Bassett's next wheel was in Blackpool and erected in 1896.  The famous tower was erected in 1895 and was an instant success with visitors.  This was built by the Tower Co. and their rivals the Winter Gardens Co. wanted to build a competitive attraction.  They set up the Blackpool Gigantic Wheel Co. Ltd who contracted Bassett to construct a wheel similar to the one at Earl's Court.  It was completed in August 1896.  It was smaller than the London wheel and different from earlier wheels because the cars were cantilevered out and gave the passengers a feeling of being suspended in space.  Also to increase revenue the Blackpool wheel operated twice as fast as the London one.  For sixpence passengers got a 15 minute ride.  The wheel was not a great success and several attempts were made to increase its popularity.  The first was to refit 2 cars, one as a tea room and the other as a ping-pong room.  In 1898 the wheel was painted red, white and blue to attract attention.  Again this did not succeed and the wheel carried on not making much money until it took its final turn on 20th October 1928.  Dismantling was completed in June 1929.  The cars were auctioned off for use as garden sheds and one still survived in 1976.  Another was purchased and used as a cafeacute; so this gives you some idea of the size of the cars.

Considering how long it lasted there are not that many medallions of this wheel.  There is a 37mm unsigned medal in white metal showing a view of the wheel on the obverse and a reverse inscription "Erected within six months.  Opened 22 August 1896.  Height 220 feet   Weight 440 tons.  Full load 750 people".

Erected Within Six Months Blackpool Gigantic Wheel

Another medal which I particularly like was struck in 1928 and is made from the metal of the dismantled wheel.

I also have a piece of crested china by Arcadian, circa 1925 showing the wheel with the coat of arms of Blackpool.  Also a cup and saucer commemorating the wheel.

From Metal Comprising Parts Of The Wheel

Another wheel whose construction was supervised by Bassett was the famous Riesnrad Great Wheel in Vienna.  This was begun in November 1896 and completed in June 1897.  It was an immediate success and became a permanent addition to the Vienna skyline.  It has been in operation every since, I'm not sure if it is still there but I think it might be.  It was severely damaged by fire as a result of bombs on 8 April 1945 but was soon in action again.  Several stunts have taken place on this wheel.  On one occasion a woman climbed from a car and suspended herself by her teeth from a rope at the bottom of the car.  She refused to get down when the wheel was stopped and when it started up again completed a full circuit.  On another occasion a woman took a horse on the top of a car for a complete circuit.  Also a troupe of acrobats performed handstands on the top of a car as the wheel went round.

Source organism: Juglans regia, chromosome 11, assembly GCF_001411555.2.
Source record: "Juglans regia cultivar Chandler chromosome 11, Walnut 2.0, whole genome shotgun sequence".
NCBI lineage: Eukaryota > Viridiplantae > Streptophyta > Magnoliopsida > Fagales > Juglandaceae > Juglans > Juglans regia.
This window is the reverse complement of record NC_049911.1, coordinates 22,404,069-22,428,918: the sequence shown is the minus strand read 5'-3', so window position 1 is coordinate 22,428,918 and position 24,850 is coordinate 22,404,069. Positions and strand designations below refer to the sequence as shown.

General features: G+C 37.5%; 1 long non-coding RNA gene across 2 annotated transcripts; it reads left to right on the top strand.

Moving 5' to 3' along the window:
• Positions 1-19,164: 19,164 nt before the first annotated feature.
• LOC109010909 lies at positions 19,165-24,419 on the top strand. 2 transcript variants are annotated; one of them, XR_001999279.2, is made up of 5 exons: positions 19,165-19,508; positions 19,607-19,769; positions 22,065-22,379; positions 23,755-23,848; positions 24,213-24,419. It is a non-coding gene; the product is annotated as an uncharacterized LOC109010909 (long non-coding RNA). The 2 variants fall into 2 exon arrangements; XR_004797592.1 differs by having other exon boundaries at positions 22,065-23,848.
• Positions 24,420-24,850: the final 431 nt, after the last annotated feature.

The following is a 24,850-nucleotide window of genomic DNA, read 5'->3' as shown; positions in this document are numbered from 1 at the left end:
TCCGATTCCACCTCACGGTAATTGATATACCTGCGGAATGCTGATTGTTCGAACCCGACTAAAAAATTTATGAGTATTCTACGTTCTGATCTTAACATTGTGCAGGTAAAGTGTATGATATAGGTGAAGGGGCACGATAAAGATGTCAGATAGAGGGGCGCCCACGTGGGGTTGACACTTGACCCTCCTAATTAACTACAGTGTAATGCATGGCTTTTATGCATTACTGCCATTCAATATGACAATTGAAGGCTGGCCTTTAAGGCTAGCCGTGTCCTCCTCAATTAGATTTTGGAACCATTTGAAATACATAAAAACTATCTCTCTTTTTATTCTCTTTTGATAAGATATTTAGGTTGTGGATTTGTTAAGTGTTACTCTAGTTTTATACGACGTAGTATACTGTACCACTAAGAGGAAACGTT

Several medallions have been struck for this wheel.  I have 2 good luck medallions one dated 1968 and another as late as 1984.  Some of these good luck pieces vary because at one time the number of cars on the wheel altered.

I have a first day cover showing a stamp with the wheel on to commemorate 200 years of the Prater, where the wheel is, which was issued in 1982.  Also an Italian telephone card with the wheel on.

Bassett now turned his eyes towards Paris and suggested a big wheel for the Paris Exposition.  The pride of my collection is the plate issued to commemorate the exposition and now well over 100 years old.  In 1889 construction began on "La Grande Roue".  It was only a few hundred yards from the Eiffel Tower on the Avenue de Suffren.  It was a feature of Paris for many years and was demolished after World War 1.  Its 40 cars were used as temporary housing for people displaced during the war.  No known medals are available but I have it on a small consome token.

During the millenium an illuminated ferris wheel was erected in Place de la Concorde.  I have a piece from the paper showing part of it.

I have other medallions of big wheels from various funfairs in the world, one from Rome, one from Jeddah and several from different places in England.

When the London Eye was proposed I wrote to them, enclosing a sample of the medals issued for the Earls Court Wheel, and suggesting they should issue them for sale to people having a ride.  They never took it up but I'm sure they would have made a lot of money if they had.  A medallion is a souvenir that can last for years, can be produced fairly economically and make a profit selling for even a small price.

Useful References and Links:

Ferris Wheels: an illustrated history by Anderson

Pam Williams
November 2006